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Ok, so I'm even less smart than I thought I looked. The rear suspension feels way less harsh than befote. Why?


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post #7 of 65 (permalink) Old 03-29-2013, 11:06 PM
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not that I know squat abt bike suspensions but wouldn't changing the angle between the shock and the various lever elements effect the overall shock rates?
I picture in my head my truck shocks...the closer the angle of movement of the axle is to 90 deg to the shock the more force the shock can resist.

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post #8 of 65 (permalink) Old 03-29-2013, 11:07 PM
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I don't know... You're still at the same preload setting? Which setting are you at? Any other changes at all?
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post #9 of 65 (permalink) Old 03-29-2013, 11:09 PM
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The lowering block's resulting higher mount changes the rear suspension's geometry a bit... Because the shock's rear mount is further above the straight line between swingarm's main pivot point to rear axle, it's now following a longer arch in its movement as the spring compresses, so the spring has to compress more for the same amount of rear axle lateral travel (suspension travel).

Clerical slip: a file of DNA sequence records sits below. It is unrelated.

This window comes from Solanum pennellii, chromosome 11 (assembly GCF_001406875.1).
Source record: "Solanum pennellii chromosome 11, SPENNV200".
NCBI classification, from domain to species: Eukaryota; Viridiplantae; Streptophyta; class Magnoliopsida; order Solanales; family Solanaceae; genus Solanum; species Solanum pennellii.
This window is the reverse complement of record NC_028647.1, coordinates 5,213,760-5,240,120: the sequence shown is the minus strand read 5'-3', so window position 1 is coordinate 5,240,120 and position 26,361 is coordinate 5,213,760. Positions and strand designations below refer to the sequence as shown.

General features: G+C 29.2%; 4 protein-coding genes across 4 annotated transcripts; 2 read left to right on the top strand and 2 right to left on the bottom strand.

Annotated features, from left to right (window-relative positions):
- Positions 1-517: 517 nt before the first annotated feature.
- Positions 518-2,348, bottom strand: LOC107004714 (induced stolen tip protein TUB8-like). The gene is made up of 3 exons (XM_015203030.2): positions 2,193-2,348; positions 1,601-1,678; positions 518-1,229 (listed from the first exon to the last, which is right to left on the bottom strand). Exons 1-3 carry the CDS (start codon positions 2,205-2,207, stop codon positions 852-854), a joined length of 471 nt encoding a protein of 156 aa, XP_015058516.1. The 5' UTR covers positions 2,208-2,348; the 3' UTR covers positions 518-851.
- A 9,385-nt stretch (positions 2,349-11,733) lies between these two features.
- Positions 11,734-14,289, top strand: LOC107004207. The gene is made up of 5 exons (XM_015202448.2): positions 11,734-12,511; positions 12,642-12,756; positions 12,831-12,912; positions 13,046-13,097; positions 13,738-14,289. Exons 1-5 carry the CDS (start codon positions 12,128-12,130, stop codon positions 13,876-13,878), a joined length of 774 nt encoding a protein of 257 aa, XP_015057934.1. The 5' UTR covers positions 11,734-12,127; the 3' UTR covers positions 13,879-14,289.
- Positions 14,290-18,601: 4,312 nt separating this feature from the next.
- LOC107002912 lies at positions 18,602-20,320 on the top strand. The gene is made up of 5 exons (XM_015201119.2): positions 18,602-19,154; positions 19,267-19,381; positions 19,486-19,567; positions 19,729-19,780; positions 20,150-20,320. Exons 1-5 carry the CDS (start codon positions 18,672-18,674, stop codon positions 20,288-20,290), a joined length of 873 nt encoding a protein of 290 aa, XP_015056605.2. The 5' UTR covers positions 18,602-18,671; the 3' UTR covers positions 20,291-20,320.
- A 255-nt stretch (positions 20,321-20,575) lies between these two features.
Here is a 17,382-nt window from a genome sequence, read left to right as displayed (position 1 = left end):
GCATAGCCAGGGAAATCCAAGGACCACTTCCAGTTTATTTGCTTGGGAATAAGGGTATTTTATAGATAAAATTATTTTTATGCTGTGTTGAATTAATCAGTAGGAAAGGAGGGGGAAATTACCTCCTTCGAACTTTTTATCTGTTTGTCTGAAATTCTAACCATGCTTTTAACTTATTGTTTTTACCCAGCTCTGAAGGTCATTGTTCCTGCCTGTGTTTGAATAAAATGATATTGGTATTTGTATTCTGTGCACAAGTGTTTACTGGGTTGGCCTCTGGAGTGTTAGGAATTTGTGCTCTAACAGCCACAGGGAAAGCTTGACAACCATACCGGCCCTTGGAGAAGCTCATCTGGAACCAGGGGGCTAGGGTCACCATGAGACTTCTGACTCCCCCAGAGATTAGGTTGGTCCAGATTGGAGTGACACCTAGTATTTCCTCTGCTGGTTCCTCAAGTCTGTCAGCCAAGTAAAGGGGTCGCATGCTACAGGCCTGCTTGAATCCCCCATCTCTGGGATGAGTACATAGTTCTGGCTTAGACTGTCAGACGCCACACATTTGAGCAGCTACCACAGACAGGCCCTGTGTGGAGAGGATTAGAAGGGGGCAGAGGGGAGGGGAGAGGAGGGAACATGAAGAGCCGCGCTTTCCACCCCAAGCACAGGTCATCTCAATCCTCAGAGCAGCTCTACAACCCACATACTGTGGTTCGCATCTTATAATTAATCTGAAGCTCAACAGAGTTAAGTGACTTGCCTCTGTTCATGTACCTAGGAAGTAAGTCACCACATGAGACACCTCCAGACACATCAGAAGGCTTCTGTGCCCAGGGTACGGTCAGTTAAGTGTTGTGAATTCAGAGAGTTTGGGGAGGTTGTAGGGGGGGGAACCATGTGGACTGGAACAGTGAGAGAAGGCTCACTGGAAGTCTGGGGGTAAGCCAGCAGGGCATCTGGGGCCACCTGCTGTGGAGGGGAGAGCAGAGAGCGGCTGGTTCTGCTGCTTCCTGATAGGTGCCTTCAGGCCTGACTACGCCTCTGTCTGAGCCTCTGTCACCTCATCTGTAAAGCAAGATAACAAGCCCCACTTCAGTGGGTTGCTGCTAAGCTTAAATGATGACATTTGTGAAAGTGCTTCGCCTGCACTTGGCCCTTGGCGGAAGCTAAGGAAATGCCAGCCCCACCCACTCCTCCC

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post #10 of 65 (permalink) Old 03-30-2013, 05:59 AM Thread Starter
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I don't know... You're still at the same preload setting? Which setting are you at? Any other changes at all?
I lowered the front suspension so the lower triple tree is at the lowest smooth surface on the fork tube. Other than adding the link, I made no rear suspension adjustments on purpose because I wanted to evaluate the change resulting from the link alone. I am really pleased with the outcome, just wanted to understand the cause. The explanation regarding the change in angle makes sense. Thanks. And the lower CG is quite apparent.